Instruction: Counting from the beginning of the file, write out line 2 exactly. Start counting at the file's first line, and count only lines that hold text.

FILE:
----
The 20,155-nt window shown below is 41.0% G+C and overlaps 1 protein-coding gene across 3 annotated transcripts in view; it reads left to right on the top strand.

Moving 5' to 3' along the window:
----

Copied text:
Moving 5' to 3' along the window: